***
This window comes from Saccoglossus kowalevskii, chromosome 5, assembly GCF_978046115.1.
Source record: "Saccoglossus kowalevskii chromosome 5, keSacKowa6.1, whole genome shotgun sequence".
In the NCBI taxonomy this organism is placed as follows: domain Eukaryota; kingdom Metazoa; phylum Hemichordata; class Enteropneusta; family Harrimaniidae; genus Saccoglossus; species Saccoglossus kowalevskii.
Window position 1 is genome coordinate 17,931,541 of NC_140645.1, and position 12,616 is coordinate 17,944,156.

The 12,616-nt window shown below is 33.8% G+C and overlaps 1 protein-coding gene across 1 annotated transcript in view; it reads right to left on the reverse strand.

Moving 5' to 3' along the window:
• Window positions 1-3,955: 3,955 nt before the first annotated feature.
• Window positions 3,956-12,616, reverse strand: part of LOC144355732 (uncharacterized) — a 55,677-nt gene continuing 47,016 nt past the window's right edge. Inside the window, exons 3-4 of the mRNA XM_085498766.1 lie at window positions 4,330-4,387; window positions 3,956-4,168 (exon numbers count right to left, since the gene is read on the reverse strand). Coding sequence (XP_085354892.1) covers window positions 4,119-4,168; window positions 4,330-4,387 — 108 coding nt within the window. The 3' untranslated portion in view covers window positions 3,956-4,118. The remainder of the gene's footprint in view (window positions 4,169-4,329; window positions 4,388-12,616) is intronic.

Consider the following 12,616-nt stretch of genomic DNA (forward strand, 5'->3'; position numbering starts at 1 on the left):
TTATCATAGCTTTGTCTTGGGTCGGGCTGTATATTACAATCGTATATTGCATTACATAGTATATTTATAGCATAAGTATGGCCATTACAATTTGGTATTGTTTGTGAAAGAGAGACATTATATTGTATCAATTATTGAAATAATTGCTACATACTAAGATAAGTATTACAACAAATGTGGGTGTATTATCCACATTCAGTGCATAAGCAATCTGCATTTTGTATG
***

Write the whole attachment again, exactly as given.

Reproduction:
This window comes from Saccoglossus kowalevskii, chromosome 5, assembly GCF_978046115.1.
Source record: "Saccoglossus kowalevskii chromosome 5, keSacKowa6.1, whole genome shotgun sequence".
In the NCBI taxonomy this organism is placed as follows: domain Eukaryota; kingdom Metazoa; phylum Hemichordata; class Enteropneusta; family Harrimaniidae; genus Saccoglossus; species Saccoglossus kowalevskii.
Window position 1 is genome coordinate 17,931,541 of NC_140645.1, and position 12,616 is coordinate 17,944,156.

The 12,616-nt window shown below is 33.8% G+C and overlaps 1 protein-coding gene across 1 annotated transcript in view; it reads right to left on the reverse strand.

Moving 5' to 3' along the window:
• Window positions 1-3,955: 3,955 nt before the first annotated feature.
• Window positions 3,956-12,616, reverse strand: part of LOC144355732 (uncharacterized) — a 55,677-nt gene continuing 47,016 nt past the window's right edge. Inside the window, exons 3-4 of the mRNA XM_085498766.1 lie at window positions 4,330-4,387; window positions 3,956-4,168 (exon numbers count right to left, since the gene is read on the reverse strand). Coding sequence (XP_085354892.1) covers window positions 4,119-4,168; window positions 4,330-4,387 — 108 coding nt within the window. The 3' untranslated portion in view covers window positions 3,956-4,118. The remainder of the gene's footprint in view (window positions 4,169-4,329; window positions 4,388-12,616) is intronic.

Consider the following 12,616-nt stretch of genomic DNA (forward strand, 5'->3'; position numbering starts at 1 on the left):
TTATCATAGCTTTGTCTTGGGTCGGGCTGTATATTACAATCGTATATTGCATTACATAGTATATTTATAGCATAAGTATGGCCATTACAATTTGGTATTGTTTGTGAAAGAGAGACATTATATTGTATCAATTATTGAAATAATTGCTACATACTAAGATAAGTATTACAACAAATGTGGGTGTATTATCCACATTCAGTGCATAAGCAATCTGCATTTTGTATG